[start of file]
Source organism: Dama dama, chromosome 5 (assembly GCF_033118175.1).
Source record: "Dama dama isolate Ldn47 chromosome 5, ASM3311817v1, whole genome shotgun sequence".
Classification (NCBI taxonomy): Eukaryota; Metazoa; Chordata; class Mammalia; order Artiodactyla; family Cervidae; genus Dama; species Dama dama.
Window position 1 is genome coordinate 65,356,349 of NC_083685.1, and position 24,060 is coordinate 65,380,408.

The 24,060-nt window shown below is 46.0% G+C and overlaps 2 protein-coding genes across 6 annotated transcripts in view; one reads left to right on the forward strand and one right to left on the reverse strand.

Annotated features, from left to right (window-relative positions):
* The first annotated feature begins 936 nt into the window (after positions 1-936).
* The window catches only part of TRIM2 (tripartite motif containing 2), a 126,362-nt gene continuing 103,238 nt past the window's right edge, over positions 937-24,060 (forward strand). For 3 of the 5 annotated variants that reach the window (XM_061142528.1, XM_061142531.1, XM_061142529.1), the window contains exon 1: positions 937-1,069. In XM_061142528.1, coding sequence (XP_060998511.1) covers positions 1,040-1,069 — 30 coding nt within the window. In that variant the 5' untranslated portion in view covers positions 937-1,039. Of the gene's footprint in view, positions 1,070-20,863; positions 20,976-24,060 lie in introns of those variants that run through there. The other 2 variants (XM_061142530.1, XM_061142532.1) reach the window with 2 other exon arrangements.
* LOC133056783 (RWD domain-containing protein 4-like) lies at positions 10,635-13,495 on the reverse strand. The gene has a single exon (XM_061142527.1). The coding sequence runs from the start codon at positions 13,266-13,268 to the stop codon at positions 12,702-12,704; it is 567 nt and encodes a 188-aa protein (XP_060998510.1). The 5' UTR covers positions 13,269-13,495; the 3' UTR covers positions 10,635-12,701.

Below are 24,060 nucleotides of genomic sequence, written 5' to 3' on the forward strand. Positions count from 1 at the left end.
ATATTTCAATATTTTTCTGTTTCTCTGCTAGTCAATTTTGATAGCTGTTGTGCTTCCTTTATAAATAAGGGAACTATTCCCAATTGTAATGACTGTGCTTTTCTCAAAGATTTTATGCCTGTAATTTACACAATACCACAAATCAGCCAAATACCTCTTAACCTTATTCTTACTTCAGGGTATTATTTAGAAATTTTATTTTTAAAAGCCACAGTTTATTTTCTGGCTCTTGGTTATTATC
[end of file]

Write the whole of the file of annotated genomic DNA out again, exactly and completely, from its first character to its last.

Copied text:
Source organism: Dama dama, chromosome 5 (assembly GCF_033118175.1).
Source record: "Dama dama isolate Ldn47 chromosome 5, ASM3311817v1, whole genome shotgun sequence".
Classification (NCBI taxonomy): Eukaryota; Metazoa; Chordata; class Mammalia; order Artiodactyla; family Cervidae; genus Dama; species Dama dama.
Window position 1 is genome coordinate 65,356,349 of NC_083685.1, and position 24,060 is coordinate 65,380,408.

The 24,060-nt window shown below is 46.0% G+C and overlaps 2 protein-coding genes across 6 annotated transcripts in view; one reads left to right on the forward strand and one right to left on the reverse strand.

Annotated features, from left to right (window-relative positions):
* The first annotated feature begins 936 nt into the window (after positions 1-936).
* The window catches only part of TRIM2 (tripartite motif containing 2), a 126,362-nt gene continuing 103,238 nt past the window's right edge, over positions 937-24,060 (forward strand). For 3 of the 5 annotated variants that reach the window (XM_061142528.1, XM_061142531.1, XM_061142529.1), the window contains exon 1: positions 937-1,069. In XM_061142528.1, coding sequence (XP_060998511.1) covers positions 1,040-1,069 — 30 coding nt within the window. In that variant the 5' untranslated portion in view covers positions 937-1,039. Of the gene's footprint in view, positions 1,070-20,863; positions 20,976-24,060 lie in introns of those variants that run through there. The other 2 variants (XM_061142530.1, XM_061142532.1) reach the window with 2 other exon arrangements.
* LOC133056783 (RWD domain-containing protein 4-like) lies at positions 10,635-13,495 on the reverse strand. The gene has a single exon (XM_061142527.1). The coding sequence runs from the start codon at positions 13,266-13,268 to the stop codon at positions 12,702-12,704; it is 567 nt and encodes a 188-aa protein (XP_060998510.1). The 5' UTR covers positions 13,269-13,495; the 3' UTR covers positions 10,635-12,701.

Below are 24,060 nucleotides of genomic sequence, written 5' to 3' on the forward strand. Positions count from 1 at the left end.
ATATTTCAATATTTTTCTGTTTCTCTGCTAGTCAATTTTGATAGCTGTTGTGCTTCCTTTATAAATAAGGGAACTATTCCCAATTGTAATGACTGTGCTTTTCTCAAAGATTTTATGCCTGTAATTTACACAATACCACAAATCAGCCAAATACCTCTTAACCTTATTCTTACTTCAGGGTATTATTTAGAAATTTTATTTTTAAAAGCCACAGTTTATTTTCTGGCTCTTGGTTATTATC